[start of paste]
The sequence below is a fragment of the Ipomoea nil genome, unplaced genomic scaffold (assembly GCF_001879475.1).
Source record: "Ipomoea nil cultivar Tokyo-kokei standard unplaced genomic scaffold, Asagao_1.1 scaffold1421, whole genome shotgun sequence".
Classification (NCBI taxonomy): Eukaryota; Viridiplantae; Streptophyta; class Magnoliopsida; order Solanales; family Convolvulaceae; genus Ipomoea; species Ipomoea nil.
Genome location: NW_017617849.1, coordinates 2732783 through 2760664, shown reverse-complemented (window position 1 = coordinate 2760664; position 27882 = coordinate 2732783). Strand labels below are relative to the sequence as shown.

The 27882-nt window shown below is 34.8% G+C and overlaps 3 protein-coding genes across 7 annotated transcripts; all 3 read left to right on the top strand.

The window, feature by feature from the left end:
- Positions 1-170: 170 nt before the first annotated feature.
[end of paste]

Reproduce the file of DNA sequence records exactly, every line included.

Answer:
The sequence below is a fragment of the Ipomoea nil genome, unplaced genomic scaffold (assembly GCF_001879475.1).
Source record: "Ipomoea nil cultivar Tokyo-kokei standard unplaced genomic scaffold, Asagao_1.1 scaffold1421, whole genome shotgun sequence".
Classification (NCBI taxonomy): Eukaryota; Viridiplantae; Streptophyta; class Magnoliopsida; order Solanales; family Convolvulaceae; genus Ipomoea; species Ipomoea nil.
Genome location: NW_017617849.1, coordinates 2732783 through 2760664, shown reverse-complemented (window position 1 = coordinate 2760664; position 27882 = coordinate 2732783). Strand labels below are relative to the sequence as shown.

The 27882-nt window shown below is 34.8% G+C and overlaps 3 protein-coding genes across 7 annotated transcripts; all 3 read left to right on the top strand.

The window, feature by feature from the left end:
- Positions 1-170: 170 nt before the first annotated feature.